View Mobile Site

Mahoney to plead guilty in N.H. June 8

Posted: March 9, 2012 5:06 p.m.
Updated: March 12, 2012 5:00 a.m.
C-I file photo/

Clarence Mahoney

Clarence Mahoney, 70, the former chairman of the Camden Historic Landmarks Commission (CHLC), will plead guilty June 8 to sexual assault of a minor in Rockingham County, N.H. Mahoney could spend between seven and a half to 15 years in prison.

Mahoney’s attorney filed a “Notice of Intent to Enter Plea of Guilty” Feb. 28. A Notice of Hearing for the June 8 court date was filed March 6. Copies of the documents were obtained by the C-I late Thursday.

A New Hampshire grand jury indicted Mahoney Sept. 6, 2011, on a charge of aggravated felonious sexual assault of a minor male child under the age of 13. The indictment said the incidents took place between March 1, 2006, and Jan. 1, 2011, in the town of Derry in Rockingham County. Derry is located in the southeast corner of New Hampshire about 20 minutes from the Massachusetts border.

The indictment further stated that Mahoney “engaged in a pattern of sexual assault” against the juvenile victim, listed in an electronic notation at the top of the indictment form as being between five and 10 years of age during the times the acts took place. The indictment went on to state that Mahoney committed “more than one act of intentionally engaging in sexual contact with (the victim) specifically by touching the genitalia of (the victim) with his hand, under circumstances that can be reasonably construed as being for the purpose of sexual arousal or gratification.”

The indictment said these multiple acts took place over two months or more during a five-year period.

At the time of Mahoney’s indictment, Rockingham County Assistant Attorney Brad Bolton said Mahoney was not arrested. Derry Police Department Capt. Vernon L. Thomas explained that his department withdrew an arrest warrant in lieu of the grand jury’s indictment and allowed Mahoney to be processed by being fingerprinted, photographed and providing identifying information.

Thomas said Mahoney had “frequent access to the victim,” but declined to comment on the identity of the child or his relationship to Mahoney. Thomas said other acts may have occurred in Williamsburg, Va.; Kitty Hawk, N.C.; and Austin, Texas. The C-I found no evidence charges have been filed in those jurisdictions.

Bolton said he did not know where Mahoney was living following the indictment.

On the Feb. 28 notice of intent form, however, Mahoney listed an address in Georgetown, Texas, a small community off I-35 about 30 minutes north of Austin.

Thomas said it did not appear any of the acts took place in South Carolina.

Mahoney lived in Camden’s historic district and, as CHLC chairman, played a prominent role in preservation efforts, including the 2005 historic designations of the Logtown, Kirkwood and Sarsfield neighborhoods. As a private citizen, he was also one of the more vocal critics of a move to develop the former site of Camden Middle School which he lived behind.

Mahoney’s Hampton Street home is for sale, listed on the market since August 2011 and is currently vacant. It is listed for $382,000, a slight decline from its original listing price of $399,900.

According to the hearing notice, Mahoney will appear in Rockingham Superior Court, located in Brentwood, N.H., about 20 minutes northeast of Derry. The hearing is scheduled for 1 p.m. June 8 and expected to last no more than 90 minutes.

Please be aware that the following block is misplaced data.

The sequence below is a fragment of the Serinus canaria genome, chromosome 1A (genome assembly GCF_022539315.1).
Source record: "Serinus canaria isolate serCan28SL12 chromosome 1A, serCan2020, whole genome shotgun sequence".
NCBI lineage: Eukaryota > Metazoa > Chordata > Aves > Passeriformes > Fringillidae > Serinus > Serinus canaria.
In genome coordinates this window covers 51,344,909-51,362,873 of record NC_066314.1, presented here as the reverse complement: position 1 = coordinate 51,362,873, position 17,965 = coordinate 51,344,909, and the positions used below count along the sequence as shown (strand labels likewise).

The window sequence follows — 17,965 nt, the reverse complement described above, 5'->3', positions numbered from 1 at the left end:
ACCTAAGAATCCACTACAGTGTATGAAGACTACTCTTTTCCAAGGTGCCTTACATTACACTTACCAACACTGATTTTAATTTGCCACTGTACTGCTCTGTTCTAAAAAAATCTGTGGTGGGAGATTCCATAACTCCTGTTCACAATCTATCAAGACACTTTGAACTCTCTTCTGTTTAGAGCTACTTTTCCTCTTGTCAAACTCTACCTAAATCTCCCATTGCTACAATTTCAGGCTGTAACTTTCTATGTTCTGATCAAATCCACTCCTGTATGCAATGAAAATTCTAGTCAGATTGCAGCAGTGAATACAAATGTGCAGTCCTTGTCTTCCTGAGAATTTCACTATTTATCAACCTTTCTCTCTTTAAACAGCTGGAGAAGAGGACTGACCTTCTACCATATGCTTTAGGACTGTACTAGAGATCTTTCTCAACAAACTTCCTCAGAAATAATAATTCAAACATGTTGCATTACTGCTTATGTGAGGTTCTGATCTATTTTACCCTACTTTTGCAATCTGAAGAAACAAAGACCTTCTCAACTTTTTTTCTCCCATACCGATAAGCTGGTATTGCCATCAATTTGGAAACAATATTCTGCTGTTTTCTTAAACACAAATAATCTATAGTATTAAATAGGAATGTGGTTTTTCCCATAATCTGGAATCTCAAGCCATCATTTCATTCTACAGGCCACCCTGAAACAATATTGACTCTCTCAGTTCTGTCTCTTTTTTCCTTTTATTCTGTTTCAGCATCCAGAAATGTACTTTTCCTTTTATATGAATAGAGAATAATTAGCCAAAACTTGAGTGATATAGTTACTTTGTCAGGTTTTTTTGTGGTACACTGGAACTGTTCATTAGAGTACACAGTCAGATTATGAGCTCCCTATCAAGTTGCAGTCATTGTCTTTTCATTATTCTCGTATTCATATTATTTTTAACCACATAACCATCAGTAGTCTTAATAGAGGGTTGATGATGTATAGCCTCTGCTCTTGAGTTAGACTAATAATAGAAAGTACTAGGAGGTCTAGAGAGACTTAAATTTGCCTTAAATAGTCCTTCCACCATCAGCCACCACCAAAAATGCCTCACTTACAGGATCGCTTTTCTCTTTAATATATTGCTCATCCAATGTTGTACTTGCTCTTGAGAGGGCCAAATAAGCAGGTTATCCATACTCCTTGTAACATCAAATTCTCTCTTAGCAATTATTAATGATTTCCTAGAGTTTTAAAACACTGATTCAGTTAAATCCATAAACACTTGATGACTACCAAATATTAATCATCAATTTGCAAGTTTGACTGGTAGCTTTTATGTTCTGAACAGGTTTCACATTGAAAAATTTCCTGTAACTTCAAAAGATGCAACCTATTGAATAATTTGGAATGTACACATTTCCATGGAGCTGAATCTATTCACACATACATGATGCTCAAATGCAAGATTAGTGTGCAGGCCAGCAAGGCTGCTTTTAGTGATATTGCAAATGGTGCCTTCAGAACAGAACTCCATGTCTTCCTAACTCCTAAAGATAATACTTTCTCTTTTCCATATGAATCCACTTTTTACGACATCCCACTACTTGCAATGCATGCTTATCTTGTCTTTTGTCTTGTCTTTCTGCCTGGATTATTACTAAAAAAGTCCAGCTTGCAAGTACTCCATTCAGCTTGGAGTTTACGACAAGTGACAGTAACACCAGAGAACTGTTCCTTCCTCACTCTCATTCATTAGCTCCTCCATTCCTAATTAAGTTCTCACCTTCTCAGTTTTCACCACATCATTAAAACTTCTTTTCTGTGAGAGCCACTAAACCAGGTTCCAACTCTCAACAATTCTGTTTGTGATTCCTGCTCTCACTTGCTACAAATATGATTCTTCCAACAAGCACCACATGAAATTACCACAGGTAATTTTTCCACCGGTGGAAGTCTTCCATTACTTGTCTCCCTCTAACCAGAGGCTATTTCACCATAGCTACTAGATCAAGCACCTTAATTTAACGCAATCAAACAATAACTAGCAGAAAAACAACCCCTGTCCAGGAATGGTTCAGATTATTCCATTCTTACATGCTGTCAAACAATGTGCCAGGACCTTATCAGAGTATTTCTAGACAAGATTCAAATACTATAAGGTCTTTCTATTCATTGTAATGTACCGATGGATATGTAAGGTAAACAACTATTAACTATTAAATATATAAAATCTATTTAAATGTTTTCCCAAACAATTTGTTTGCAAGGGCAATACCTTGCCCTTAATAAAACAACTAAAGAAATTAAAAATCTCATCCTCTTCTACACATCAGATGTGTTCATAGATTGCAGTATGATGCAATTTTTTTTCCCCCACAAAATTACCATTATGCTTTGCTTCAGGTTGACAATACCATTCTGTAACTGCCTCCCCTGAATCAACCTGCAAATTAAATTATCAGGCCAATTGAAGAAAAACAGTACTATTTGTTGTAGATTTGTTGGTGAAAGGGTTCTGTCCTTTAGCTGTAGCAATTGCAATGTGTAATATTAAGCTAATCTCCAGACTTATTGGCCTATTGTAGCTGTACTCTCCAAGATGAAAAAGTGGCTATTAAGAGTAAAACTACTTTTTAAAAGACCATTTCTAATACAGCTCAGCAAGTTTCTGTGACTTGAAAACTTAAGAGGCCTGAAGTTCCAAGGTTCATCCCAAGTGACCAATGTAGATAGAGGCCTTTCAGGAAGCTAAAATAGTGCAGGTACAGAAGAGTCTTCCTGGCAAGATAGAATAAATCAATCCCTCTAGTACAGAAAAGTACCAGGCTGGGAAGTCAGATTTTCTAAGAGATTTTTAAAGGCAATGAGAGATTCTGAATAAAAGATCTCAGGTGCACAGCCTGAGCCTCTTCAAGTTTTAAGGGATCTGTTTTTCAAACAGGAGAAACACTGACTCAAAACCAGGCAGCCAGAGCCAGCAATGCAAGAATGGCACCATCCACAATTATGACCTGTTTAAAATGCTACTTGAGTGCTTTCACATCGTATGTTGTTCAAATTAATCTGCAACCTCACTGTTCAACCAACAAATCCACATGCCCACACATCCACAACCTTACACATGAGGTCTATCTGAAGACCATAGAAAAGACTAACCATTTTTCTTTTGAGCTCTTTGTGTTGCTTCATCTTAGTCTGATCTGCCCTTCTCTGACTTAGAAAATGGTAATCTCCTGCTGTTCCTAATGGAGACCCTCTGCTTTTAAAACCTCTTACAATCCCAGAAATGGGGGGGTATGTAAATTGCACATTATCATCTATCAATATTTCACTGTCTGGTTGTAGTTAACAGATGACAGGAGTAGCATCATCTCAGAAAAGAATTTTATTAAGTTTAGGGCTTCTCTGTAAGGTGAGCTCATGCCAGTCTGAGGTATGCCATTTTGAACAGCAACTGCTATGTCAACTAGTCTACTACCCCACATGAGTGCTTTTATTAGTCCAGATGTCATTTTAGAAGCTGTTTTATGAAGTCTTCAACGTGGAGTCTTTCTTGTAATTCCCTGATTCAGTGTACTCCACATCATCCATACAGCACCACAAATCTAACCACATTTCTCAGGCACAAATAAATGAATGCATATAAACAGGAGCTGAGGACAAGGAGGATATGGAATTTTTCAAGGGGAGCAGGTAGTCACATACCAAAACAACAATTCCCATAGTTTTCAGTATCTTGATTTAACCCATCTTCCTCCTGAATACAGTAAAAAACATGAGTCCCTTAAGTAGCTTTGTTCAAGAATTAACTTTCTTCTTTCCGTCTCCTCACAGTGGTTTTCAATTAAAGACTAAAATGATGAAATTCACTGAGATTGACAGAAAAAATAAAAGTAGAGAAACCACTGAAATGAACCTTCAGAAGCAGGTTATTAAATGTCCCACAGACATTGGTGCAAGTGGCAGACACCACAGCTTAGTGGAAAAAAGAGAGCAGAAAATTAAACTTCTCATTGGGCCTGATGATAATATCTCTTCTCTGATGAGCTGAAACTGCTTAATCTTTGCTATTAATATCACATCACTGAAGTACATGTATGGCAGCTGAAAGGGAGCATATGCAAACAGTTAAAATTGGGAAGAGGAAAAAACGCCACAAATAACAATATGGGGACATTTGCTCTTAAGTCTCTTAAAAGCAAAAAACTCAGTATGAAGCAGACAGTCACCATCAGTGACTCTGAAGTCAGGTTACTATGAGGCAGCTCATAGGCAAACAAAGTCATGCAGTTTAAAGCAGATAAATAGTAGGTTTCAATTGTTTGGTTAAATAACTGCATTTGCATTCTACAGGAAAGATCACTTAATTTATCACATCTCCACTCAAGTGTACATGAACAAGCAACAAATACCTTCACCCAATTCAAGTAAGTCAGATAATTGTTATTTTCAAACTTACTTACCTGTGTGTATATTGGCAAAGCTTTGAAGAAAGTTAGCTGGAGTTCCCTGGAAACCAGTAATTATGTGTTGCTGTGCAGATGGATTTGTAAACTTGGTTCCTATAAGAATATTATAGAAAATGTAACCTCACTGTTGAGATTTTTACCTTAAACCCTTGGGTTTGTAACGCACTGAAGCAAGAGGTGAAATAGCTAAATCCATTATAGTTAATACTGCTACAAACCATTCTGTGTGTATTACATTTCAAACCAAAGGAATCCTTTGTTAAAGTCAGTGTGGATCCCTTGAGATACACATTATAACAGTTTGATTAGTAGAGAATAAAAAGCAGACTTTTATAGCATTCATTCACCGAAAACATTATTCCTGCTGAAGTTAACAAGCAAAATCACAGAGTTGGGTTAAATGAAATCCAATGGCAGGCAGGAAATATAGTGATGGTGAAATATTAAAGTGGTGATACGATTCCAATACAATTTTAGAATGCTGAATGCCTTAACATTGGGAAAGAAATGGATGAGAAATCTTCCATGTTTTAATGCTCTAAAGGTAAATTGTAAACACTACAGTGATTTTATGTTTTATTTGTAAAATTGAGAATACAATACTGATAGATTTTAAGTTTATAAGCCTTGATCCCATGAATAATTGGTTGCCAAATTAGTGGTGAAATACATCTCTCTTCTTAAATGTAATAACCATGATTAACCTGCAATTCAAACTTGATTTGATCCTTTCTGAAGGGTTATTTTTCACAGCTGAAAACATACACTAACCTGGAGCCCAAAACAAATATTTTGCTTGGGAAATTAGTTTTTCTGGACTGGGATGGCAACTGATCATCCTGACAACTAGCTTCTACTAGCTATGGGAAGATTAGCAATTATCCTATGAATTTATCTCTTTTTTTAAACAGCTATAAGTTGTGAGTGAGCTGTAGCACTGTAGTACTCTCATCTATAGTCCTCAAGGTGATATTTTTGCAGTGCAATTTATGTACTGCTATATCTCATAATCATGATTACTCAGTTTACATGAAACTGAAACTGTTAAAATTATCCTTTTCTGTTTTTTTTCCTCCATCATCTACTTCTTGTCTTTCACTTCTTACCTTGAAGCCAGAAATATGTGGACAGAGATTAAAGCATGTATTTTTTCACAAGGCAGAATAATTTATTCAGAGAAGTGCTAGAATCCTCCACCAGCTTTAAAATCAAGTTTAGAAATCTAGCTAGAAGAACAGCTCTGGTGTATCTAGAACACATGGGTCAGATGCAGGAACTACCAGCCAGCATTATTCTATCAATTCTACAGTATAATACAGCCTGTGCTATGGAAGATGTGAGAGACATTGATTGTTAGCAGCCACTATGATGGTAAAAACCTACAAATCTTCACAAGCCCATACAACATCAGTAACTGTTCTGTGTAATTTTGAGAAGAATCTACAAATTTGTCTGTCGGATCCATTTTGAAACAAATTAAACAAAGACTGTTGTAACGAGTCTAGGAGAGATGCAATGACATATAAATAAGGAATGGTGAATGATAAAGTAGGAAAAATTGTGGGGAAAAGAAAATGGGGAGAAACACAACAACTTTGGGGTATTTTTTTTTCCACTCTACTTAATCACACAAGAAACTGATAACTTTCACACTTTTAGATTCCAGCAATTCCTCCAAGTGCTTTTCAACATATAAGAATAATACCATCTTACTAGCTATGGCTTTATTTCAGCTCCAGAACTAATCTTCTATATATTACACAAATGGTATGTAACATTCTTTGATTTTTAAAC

By signing the notice of intent to enter the guilty plea, Mahoney agreed that he had discussed the matter with his attorney, Timothy M. Harrington, including the maximum and minimum penalties he could face.

The form includes a statement saying “I realize that I had earlier entered a plea of not guilty and that as a result of this change in plea, I will not go to trial as scheduled. I hereby waive my right to a speedy trial caused by this change in plea.”

The notice of intent form has three possible types of pleas to enter: a capped plea, fully negotiated plea or naked plea. Mahoney agreed on the form to a capped plea. In an email exchange Friday afternoon, Rockingham County Attorney Jim Reams said a capped plea is one where a judge cannot impose a higher sentence than what has been recommended.

The terms listed on Mahoney’s notice of intent form stated “7 1/2 to 15 years, stand committed, with 2 1/2 years of minimum suspended upon completion SOP, Restitution for any medical/counseling costs, no contact with N.H.” “N.H.” is how all documents relating to the Mahoney case have referred to the victim.

Reams confirmed the term “SOP” refers to the New Hampshire Department of Corrections’ (NHDOC) Sexual Offender Program. According to a NHDOC document, the SOP “is intended to promote public safety by teaching inmates to control offending behaviors, develop victim empathy and establish relapse prevention skills.” The document said treatment usually begins two years before the offender’s earliest parole date and continues for 12 to 16 months.

According to New Hampshire state law, Mahoney could have received a prison sentence of between 10 to 20 years.

In filing the notice, Harrington also requested on Mahoney’s behalf that a presentencing investigation be conducted because of the nature of the charge and that June’s sentencing hearing will be under a capped plea. Harrington indicated he wanted to be present when Mahoney is interviewed as part of that process.

Harrington did not return a message seeking comment before deadline Friday.


Commenting not available.
Commenting is not available.

Contents of this site are © Copyright 2018 Chronicle Independent All rights reserved. Privacy policy and Terms of service

Powered by
Morris Technology
Please wait ...